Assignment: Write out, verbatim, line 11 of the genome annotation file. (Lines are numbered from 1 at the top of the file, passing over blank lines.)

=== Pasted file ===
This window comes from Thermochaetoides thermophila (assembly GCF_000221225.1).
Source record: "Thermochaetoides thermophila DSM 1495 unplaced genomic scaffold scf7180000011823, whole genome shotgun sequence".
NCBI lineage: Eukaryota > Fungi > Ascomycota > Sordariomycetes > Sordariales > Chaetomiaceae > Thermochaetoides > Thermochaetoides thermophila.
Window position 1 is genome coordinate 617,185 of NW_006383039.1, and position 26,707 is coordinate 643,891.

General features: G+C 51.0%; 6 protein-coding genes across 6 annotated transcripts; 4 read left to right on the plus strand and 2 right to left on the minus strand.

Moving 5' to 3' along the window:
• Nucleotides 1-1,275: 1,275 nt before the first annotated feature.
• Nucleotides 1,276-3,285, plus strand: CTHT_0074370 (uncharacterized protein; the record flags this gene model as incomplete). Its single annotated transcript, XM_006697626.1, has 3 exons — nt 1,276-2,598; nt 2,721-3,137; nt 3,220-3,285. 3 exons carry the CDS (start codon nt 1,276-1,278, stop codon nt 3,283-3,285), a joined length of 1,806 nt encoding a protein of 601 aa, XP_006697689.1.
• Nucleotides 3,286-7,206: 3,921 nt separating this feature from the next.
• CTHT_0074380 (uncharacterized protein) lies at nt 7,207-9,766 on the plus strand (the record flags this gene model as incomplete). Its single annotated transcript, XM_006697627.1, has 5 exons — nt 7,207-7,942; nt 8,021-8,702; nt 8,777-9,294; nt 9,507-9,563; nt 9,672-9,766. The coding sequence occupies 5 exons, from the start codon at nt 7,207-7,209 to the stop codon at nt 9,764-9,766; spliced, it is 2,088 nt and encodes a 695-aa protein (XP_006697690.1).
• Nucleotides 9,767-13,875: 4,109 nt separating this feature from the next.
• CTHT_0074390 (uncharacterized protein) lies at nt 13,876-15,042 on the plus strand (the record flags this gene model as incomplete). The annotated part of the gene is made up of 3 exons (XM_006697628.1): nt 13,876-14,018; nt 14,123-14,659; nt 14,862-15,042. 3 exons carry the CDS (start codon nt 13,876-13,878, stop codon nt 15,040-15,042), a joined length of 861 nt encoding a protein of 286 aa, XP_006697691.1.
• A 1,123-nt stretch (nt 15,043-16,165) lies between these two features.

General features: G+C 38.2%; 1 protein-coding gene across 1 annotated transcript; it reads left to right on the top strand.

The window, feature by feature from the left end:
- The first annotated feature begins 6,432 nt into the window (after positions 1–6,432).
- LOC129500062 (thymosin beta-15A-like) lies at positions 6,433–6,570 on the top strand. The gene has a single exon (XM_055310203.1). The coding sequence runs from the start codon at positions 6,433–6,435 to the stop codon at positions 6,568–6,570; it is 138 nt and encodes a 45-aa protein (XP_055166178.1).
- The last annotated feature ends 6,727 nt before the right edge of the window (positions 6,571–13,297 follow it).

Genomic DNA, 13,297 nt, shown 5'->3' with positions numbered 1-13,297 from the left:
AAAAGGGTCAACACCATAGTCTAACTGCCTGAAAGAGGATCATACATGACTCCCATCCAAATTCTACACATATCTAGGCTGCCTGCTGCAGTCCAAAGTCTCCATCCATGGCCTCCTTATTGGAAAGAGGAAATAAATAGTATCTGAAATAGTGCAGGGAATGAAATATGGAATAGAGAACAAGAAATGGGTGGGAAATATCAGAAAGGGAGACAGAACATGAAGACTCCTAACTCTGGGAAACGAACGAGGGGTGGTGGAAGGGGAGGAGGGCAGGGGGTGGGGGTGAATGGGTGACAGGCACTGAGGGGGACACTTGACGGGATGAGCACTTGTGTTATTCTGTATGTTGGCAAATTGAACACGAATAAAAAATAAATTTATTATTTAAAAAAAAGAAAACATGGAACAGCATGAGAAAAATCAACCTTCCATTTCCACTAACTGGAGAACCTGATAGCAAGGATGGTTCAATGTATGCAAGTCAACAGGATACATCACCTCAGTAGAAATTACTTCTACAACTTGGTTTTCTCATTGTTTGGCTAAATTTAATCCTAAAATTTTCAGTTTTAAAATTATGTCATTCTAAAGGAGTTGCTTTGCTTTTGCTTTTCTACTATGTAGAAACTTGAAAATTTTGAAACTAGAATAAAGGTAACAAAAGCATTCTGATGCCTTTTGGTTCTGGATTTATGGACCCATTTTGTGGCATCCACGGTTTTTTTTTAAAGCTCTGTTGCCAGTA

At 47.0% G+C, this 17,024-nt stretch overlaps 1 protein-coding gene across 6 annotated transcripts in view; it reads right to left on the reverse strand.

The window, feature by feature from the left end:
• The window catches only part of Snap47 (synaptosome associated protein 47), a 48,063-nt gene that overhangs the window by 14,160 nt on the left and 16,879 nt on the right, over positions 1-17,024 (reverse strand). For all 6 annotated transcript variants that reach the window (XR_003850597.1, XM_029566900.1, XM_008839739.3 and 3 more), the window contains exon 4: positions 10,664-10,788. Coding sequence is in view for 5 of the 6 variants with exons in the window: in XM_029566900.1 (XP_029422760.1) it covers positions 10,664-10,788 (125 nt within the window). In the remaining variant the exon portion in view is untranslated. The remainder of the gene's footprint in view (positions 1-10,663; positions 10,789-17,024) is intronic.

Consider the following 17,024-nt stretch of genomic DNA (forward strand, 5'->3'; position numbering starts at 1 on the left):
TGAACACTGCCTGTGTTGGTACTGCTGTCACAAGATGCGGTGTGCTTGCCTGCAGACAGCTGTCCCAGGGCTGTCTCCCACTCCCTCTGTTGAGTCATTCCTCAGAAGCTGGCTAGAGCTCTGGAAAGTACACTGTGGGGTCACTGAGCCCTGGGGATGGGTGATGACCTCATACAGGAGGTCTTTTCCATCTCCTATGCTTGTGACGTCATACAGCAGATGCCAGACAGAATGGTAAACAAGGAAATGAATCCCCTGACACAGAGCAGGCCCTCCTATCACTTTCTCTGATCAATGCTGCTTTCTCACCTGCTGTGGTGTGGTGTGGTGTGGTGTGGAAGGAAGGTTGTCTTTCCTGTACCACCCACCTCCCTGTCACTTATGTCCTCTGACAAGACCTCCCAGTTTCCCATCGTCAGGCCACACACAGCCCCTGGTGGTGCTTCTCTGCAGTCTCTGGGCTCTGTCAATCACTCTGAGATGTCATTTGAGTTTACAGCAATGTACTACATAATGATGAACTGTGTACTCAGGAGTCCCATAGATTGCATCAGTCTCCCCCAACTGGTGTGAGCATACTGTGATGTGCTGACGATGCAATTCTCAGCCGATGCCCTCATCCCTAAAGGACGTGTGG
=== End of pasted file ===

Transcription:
• Nucleotides 9,767-13,875: 4,109 nt separating this feature from the next.